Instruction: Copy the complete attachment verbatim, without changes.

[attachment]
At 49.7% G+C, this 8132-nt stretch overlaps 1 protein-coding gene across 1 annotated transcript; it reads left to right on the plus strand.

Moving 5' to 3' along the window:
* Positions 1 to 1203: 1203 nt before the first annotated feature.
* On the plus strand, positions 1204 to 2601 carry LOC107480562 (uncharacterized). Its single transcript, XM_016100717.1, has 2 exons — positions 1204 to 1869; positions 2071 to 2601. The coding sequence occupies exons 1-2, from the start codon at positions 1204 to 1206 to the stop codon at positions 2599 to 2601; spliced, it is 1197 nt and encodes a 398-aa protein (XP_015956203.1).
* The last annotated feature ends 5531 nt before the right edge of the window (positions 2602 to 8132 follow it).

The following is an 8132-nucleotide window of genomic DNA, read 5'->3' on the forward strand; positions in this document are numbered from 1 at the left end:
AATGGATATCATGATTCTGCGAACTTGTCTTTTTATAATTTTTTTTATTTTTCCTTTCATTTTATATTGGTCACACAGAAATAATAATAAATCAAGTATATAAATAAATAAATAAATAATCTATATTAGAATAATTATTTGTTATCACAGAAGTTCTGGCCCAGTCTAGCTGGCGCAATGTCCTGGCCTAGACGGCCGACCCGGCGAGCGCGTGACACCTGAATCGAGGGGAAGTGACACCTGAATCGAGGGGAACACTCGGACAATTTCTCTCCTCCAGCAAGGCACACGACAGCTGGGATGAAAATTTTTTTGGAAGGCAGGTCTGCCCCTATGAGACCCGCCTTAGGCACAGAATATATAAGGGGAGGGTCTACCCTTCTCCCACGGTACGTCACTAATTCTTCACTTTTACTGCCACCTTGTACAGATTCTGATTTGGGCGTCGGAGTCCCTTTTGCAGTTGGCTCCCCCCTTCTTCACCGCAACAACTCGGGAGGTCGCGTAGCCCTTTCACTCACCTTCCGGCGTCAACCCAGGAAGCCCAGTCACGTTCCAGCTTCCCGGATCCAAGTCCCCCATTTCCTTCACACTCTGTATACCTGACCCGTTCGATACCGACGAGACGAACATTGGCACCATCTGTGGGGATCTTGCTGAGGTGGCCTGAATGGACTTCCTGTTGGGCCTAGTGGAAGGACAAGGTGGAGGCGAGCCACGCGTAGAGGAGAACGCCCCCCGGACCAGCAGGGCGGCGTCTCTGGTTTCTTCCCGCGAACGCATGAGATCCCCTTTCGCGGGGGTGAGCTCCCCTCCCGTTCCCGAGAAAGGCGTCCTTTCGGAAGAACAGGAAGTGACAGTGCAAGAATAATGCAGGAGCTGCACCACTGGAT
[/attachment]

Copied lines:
At 49.7% G+C, this 8132-nt stretch overlaps 1 protein-coding gene across 1 annotated transcript; it reads left to right on the plus strand.

Moving 5' to 3' along the window:
* Positions 1 to 1203: 1203 nt before the first annotated feature.
* On the plus strand, positions 1204 to 2601 carry LOC107480562 (uncharacterized). Its single transcript, XM_016100717.1, has 2 exons — positions 1204 to 1869; positions 2071 to 2601. The coding sequence occupies exons 1-2, from the start codon at positions 1204 to 1206 to the stop codon at positions 2599 to 2601; spliced, it is 1197 nt and encodes a 398-aa protein (XP_015956203.1).
* The last annotated feature ends 5531 nt before the right edge of the window (positions 2602 to 8132 follow it).

The following is an 8132-nucleotide window of genomic DNA, read 5'->3' on the forward strand; positions in this document are numbered from 1 at the left end:
AATGGATATCATGATTCTGCGAACTTGTCTTTTTATAATTTTTTTTATTTTTCCTTTCATTTTATATTGGTCACACAGAAATAATAATAAATCAAGTATATAAATAAATAAATAAATAATCTATATTAGAATAATTATTTGTTATCACAGAAGTTCTGGCCCAGTCTAGCTGGCGCAATGTCCTGGCCTAGACGGCCGACCCGGCGAGCGCGTGACACCTGAATCGAGGGGAAGTGACACCTGAATCGAGGGGAACACTCGGACAATTTCTCTCCTCCAGCAAGGCACACGACAGCTGGGATGAAAATTTTTTTGGAAGGCAGGTCTGCCCCTATGAGACCCGCCTTAGGCACAGAATATATAAGGGGAGGGTCTACCCTTCTCCCACGGTACGTCACTAATTCTTCACTTTTACTGCCACCTTGTACAGATTCTGATTTGGGCGTCGGAGTCCCTTTTGCAGTTGGCTCCCCCCTTCTTCACCGCAACAACTCGGGAGGTCGCGTAGCCCTTTCACTCACCTTCCGGCGTCAACCCAGGAAGCCCAGTCACGTTCCAGCTTCCCGGATCCAAGTCCCCCATTTCCTTCACACTCTGTATACCTGACCCGTTCGATACCGACGAGACGAACATTGGCACCATCTGTGGGGATCTTGCTGAGGTGGCCTGAATGGACTTCCTGTTGGGCCTAGTGGAAGGACAAGGTGGAGGCGAGCCACGCGTAGAGGAGAACGCCCCCCGGACCAGCAGGGCGGCGTCTCTGGTTTCTTCCCGCGAACGCATGAGATCCCCTTTCGCGGGGGTGAGCTCCCCTCCCGTTCCCGAGAAAGGCGTCCTTTCGGAAGAACAGGAAGTGACAGTGCAAGAATAATGCAGGAGCTGCACCACTGGAT